Two American economists won the Nobel Prize for improving how auctions work, research that underlies much of today’s economy — from the way Google sells advertising to the way telecoms companies acquire airwaves from the government.
The discoveries of Paul R. Milgrom and Robert B. Wilson, both of Stanford University, “have benefitted sellers, buyers and taxpayers around the world,” the Nobel Committee said.
Wilson was once Milgrom’s Ph.D. adviser, and the two also happen to be neighbors. Reached by phone at his home in California, Milgrom said he received news of their win
For evidence that mainstream economists are taking the challenge of covid-19 seriously, look no further than the comments of Gabriela Ramos, chief of staff at the OECD, at a conference in April: “For many institutions, including the OECD, which has traditionally emphasized the need for efficiency, it is not easy to accept that we should build slack, buffers, and spare capacity into our systems…but as we now see this is literally a question of life or death.”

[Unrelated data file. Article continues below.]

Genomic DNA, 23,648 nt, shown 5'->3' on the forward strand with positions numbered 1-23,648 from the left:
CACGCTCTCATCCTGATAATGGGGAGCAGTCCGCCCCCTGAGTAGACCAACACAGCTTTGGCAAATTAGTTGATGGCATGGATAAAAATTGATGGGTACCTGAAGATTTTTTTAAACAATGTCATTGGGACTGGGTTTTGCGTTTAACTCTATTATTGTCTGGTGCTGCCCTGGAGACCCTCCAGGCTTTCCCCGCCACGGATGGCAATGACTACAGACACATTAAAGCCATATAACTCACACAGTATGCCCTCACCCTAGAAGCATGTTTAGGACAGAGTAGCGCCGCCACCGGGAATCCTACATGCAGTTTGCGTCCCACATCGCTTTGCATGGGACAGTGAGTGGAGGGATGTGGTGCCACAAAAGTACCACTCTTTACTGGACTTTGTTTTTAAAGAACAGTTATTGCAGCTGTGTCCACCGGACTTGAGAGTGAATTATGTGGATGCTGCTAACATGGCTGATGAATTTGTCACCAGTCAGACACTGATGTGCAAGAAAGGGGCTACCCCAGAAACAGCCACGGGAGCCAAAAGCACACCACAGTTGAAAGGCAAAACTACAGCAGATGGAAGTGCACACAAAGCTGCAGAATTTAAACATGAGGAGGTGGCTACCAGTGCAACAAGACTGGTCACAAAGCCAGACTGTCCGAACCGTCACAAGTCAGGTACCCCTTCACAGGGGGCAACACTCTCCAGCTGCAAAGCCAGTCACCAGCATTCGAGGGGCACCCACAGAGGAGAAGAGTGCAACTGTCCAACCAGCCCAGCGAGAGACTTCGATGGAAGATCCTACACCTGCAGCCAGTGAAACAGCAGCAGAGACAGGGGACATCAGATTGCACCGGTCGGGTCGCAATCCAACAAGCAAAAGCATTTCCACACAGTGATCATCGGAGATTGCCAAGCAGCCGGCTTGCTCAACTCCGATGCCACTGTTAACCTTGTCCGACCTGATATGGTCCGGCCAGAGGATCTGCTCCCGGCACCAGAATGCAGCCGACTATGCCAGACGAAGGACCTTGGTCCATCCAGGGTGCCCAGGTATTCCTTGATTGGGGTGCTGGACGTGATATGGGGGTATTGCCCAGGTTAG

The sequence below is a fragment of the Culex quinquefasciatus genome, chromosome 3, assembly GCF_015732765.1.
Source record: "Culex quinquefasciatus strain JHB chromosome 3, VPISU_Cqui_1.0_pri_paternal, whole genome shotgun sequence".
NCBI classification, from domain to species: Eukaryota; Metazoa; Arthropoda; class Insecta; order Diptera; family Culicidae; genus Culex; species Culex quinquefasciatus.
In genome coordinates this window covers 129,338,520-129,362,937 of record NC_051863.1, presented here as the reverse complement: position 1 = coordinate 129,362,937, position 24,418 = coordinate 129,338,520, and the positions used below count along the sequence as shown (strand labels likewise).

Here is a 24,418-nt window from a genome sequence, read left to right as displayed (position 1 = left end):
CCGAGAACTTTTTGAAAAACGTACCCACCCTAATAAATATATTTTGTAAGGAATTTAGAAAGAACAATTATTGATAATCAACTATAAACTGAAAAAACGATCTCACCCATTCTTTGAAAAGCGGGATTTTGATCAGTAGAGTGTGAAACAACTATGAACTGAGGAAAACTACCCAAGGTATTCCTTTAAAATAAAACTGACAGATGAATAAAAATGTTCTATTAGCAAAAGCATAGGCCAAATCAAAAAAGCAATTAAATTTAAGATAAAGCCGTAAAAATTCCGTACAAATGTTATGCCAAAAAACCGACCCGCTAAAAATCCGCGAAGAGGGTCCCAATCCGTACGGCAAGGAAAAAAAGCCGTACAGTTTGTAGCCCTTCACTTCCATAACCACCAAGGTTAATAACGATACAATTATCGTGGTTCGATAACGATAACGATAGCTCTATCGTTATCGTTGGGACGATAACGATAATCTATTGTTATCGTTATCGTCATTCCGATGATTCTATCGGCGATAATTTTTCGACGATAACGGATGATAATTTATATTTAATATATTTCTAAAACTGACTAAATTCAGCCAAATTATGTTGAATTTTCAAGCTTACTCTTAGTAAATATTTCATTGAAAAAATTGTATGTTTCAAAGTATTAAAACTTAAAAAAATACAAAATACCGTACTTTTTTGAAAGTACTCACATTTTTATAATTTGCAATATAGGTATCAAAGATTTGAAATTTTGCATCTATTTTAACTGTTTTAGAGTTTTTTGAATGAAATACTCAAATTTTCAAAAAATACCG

This is the first plank of the profession’s response to the pandemic: questioning whether national economies, individual companies, and markets should be optimized to maximize return on capital, or to ensure resilience in the face of a crisis.
The second clear trend concerns methodology and a willingness for economists to move away from strict mathematical models. “The pandemic has, in many cases, decreased our reliance on traditional economic metrics such as GDP,” says